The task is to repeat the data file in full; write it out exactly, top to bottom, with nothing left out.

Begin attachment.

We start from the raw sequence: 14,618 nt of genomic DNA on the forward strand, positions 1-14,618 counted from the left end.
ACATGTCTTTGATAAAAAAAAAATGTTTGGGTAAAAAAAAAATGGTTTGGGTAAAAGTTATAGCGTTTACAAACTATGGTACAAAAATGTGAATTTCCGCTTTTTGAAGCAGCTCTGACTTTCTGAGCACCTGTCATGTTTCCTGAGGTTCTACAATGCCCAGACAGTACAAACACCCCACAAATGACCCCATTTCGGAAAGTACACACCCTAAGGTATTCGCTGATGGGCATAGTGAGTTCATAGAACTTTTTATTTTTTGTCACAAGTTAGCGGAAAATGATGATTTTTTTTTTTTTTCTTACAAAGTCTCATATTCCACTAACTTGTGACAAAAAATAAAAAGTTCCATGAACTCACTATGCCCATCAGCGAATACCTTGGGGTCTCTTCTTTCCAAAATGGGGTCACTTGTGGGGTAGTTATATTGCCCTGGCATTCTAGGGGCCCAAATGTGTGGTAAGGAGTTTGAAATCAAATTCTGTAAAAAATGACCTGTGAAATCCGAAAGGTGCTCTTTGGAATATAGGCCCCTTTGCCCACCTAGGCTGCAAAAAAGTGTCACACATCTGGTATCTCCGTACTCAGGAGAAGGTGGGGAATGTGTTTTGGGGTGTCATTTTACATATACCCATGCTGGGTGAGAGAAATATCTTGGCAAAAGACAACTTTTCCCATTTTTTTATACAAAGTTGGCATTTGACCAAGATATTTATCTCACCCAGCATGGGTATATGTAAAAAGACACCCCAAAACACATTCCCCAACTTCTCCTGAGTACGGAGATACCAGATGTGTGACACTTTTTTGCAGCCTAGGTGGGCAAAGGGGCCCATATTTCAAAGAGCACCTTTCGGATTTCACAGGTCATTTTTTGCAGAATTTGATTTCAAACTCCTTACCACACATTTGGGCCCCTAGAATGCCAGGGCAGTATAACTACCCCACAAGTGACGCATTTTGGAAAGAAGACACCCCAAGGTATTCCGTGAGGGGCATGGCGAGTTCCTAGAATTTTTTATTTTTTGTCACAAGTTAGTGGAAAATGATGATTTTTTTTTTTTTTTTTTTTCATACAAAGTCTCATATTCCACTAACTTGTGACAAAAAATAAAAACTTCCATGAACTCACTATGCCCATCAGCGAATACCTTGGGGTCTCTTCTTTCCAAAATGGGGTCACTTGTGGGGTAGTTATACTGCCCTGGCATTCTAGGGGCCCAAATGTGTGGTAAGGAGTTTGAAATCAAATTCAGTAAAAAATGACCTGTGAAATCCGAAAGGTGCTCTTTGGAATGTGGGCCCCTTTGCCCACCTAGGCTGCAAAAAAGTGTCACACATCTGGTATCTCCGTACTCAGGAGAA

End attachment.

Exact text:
We start from the raw sequence: 14,618 nt of genomic DNA on the forward strand, positions 1-14,618 counted from the left end.
ACATGTCTTTGATAAAAAAAAAATGTTTGGGTAAAAAAAAAATGGTTTGGGTAAAAGTTATAGCGTTTACAAACTATGGTACAAAAATGTGAATTTCCGCTTTTTGAAGCAGCTCTGACTTTCTGAGCACCTGTCATGTTTCCTGAGGTTCTACAATGCCCAGACAGTACAAACACCCCACAAATGACCCCATTTCGGAAAGTACACACCCTAAGGTATTCGCTGATGGGCATAGTGAGTTCATAGAACTTTTTATTTTTTGTCACAAGTTAGCGGAAAATGATGATTTTTTTTTTTTTTCTTACAAAGTCTCATATTCCACTAACTTGTGACAAAAAATAAAAAGTTCCATGAACTCACTATGCCCATCAGCGAATACCTTGGGGTCTCTTCTTTCCAAAATGGGGTCACTTGTGGGGTAGTTATATTGCCCTGGCATTCTAGGGGCCCAAATGTGTGGTAAGGAGTTTGAAATCAAATTCTGTAAAAAATGACCTGTGAAATCCGAAAGGTGCTCTTTGGAATATAGGCCCCTTTGCCCACCTAGGCTGCAAAAAAGTGTCACACATCTGGTATCTCCGTACTCAGGAGAAGGTGGGGAATGTGTTTTGGGGTGTCATTTTACATATACCCATGCTGGGTGAGAGAAATATCTTGGCAAAAGACAACTTTTCCCATTTTTTTATACAAAGTTGGCATTTGACCAAGATATTTATCTCACCCAGCATGGGTATATGTAAAAAGACACCCCAAAACACATTCCCCAACTTCTCCTGAGTACGGAGATACCAGATGTGTGACACTTTTTTGCAGCCTAGGTGGGCAAAGGGGCCCATATTTCAAAGAGCACCTTTCGGATTTCACAGGTCATTTTTTGCAGAATTTGATTTCAAACTCCTTACCACACATTTGGGCCCCTAGAATGCCAGGGCAGTATAACTACCCCACAAGTGACGCATTTTGGAAAGAAGACACCCCAAGGTATTCCGTGAGGGGCATGGCGAGTTCCTAGAATTTTTTATTTTTTGTCACAAGTTAGTGGAAAATGATGATTTTTTTTTTTTTTTTTTTTCATACAAAGTCTCATATTCCACTAACTTGTGACAAAAAATAAAAACTTCCATGAACTCACTATGCCCATCAGCGAATACCTTGGGGTCTCTTCTTTCCAAAATGGGGTCACTTGTGGGGTAGTTATACTGCCCTGGCATTCTAGGGGCCCAAATGTGTGGTAAGGAGTTTGAAATCAAATTCAGTAAAAAATGACCTGTGAAATCCGAAAGGTGCTCTTTGGAATGTGGGCCCCTTTGCCCACCTAGGCTGCAAAAAAGTGTCACACATCTGGTATCTCCGTACTCAGGAGAA